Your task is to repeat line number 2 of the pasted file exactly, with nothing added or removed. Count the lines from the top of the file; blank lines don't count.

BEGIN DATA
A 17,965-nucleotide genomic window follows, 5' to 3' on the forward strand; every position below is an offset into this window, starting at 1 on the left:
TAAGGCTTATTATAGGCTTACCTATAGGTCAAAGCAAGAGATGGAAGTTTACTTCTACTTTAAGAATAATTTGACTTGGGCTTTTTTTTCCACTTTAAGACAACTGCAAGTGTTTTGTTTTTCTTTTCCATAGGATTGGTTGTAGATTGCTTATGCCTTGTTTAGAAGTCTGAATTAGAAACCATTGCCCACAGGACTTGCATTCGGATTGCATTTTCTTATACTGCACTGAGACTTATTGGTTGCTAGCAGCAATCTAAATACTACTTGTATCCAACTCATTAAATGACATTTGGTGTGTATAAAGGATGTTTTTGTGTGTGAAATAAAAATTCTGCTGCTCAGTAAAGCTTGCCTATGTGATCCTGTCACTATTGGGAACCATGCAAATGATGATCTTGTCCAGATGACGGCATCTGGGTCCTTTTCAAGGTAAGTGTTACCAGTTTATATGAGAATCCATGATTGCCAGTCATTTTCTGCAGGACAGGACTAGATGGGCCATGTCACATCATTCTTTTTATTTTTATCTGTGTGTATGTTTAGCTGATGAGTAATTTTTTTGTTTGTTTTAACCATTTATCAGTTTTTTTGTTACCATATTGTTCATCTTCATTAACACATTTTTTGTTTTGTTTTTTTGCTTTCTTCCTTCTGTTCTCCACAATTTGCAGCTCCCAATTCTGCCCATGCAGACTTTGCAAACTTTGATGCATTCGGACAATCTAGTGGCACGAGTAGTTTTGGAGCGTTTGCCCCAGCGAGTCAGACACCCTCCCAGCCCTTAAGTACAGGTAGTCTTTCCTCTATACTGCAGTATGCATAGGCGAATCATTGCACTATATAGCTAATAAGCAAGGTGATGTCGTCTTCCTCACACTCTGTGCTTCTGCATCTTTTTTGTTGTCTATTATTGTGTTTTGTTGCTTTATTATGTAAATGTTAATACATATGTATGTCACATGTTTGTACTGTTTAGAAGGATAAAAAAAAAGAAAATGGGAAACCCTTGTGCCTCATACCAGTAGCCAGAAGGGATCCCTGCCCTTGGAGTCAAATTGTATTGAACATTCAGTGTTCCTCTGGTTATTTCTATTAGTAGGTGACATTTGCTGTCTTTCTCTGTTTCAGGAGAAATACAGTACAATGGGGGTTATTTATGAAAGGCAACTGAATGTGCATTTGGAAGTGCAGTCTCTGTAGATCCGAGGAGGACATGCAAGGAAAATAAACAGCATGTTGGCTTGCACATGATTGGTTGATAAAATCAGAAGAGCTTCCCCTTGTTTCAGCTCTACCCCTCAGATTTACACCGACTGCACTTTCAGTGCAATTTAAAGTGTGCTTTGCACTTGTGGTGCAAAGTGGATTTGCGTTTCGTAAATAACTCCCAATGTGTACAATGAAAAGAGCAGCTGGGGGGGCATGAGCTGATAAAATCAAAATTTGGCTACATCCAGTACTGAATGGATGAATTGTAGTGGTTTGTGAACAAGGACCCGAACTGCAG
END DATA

TAAGGCTTATTATAGGCTTACCTATAGGTCAAAGCAAGAGATGGAAGTTTACTTCTACTTTAAGAATAATTTGACTTGGGCTTTTTTTTCCACTTTAAGACAACTGCAAGTGTTTTGTTTTTCTTTTCCATAGGATTGGTTGTAGATTGCTTATGCCTTGTTTAGAAGTCTGAATTAGAAACCATTGCCCACAGGACTTGCATTCGGATTGCATTTTCTTATACTGCACTGAGACTTATTGGTTGCTAGCAGCAATCTAAATACTACTTGTATCCAACTCATTAAATGACATTTGGTGTGTATAAAGGATGTTTTTGTGTGTGAAATAAAAATTCTGCTGCTCAGTAAAGCTTGCCTATGTGATCCTGTCACTATTGGGAACCATGCAAATGATGATCTTGTCCAGATGACGGCATCTGGGTCCTTTTCAAGGTAAGTGTTACCAGTTTATATGAGAATCCATGATTGCCAGTCATTTTCTGCAGGACAGGACTAGATGGGCCATGTCACATCATTCTTTTTATTTTTATCTGTGTGTATGTTTAGCTGATGAGTAATTTTTTTGTTTGTTTTAACCATTTATCAGTTTTTTTGTTACCATATTGTTCATCTTCATTAACACATTTTTTGTTTTGTTTTTTTGCTTTCTTCCTTCTGTTCTCCACAATTTGCAGCTCCCAATTCTGCCCATGCAGACTTTGCAAACTTTGATGCATTCGGACAATCTAGTGGCACGAGTAGTTTTGGAGCGTTTGCCCCAGCGAGTCAGACACCCTCCCAGCCCTTAAGTACAGGTAGTCTTTCCTCTATACTGCAGTATGCATAGGCGAATCATTGCACTATATAGCTAATAAGCAAGGTGATGTCGTCTTCCTCACACTCTGTGCTTCTGCATCTTTTTTGTTGTCTATTATTGTGTTTTGTTGCTTTATTATGTAAATGTTAATACATATGTATGTCACATGTTTGTACTGTTTAGAAGGATAAAAAAAAAGAAAATGGGAAACCCTTGTGCCTCATACCAGTAGCCAGAAGGGATCCCTGCCCTTGGAGTCAAATTGTATTGAACATTCAGTGTTCCTCTGGTTATTTCTATTAGTAGGTGACATTTGCTGTCTTTCTCTGTTTCAGGAGAAATACAGTACAATGGGGGTTATTTATGAAAGGCAACTGAATGTGCATTTGGAAGTGCAGTCTCTGTAGATCCGAGGAGGACATGCAAGGAAAATAAACAGCATGTTGGCTTGCACATGATTGGTTGATAAAATCAGAAGAGCTTCCCCTTGTTTCAGCTCTACCCCTCAGATTTACACCGACTGCACTTTCAGTGCAATTTAAAGTGTGCTTTGCACTTGTGGTGCAAAGTGGATTTGCGTTTCGTAAATAACTCCCAATGTGTACAATGAAAAGAGCAGCTGGGGGGGCATGAGCTGATAAAATCAAAATTTGGCTACATCCAGTACTGAATGGATGAATTGTAGTGGTTTGTGAACAAGGACCCGAACTGCAG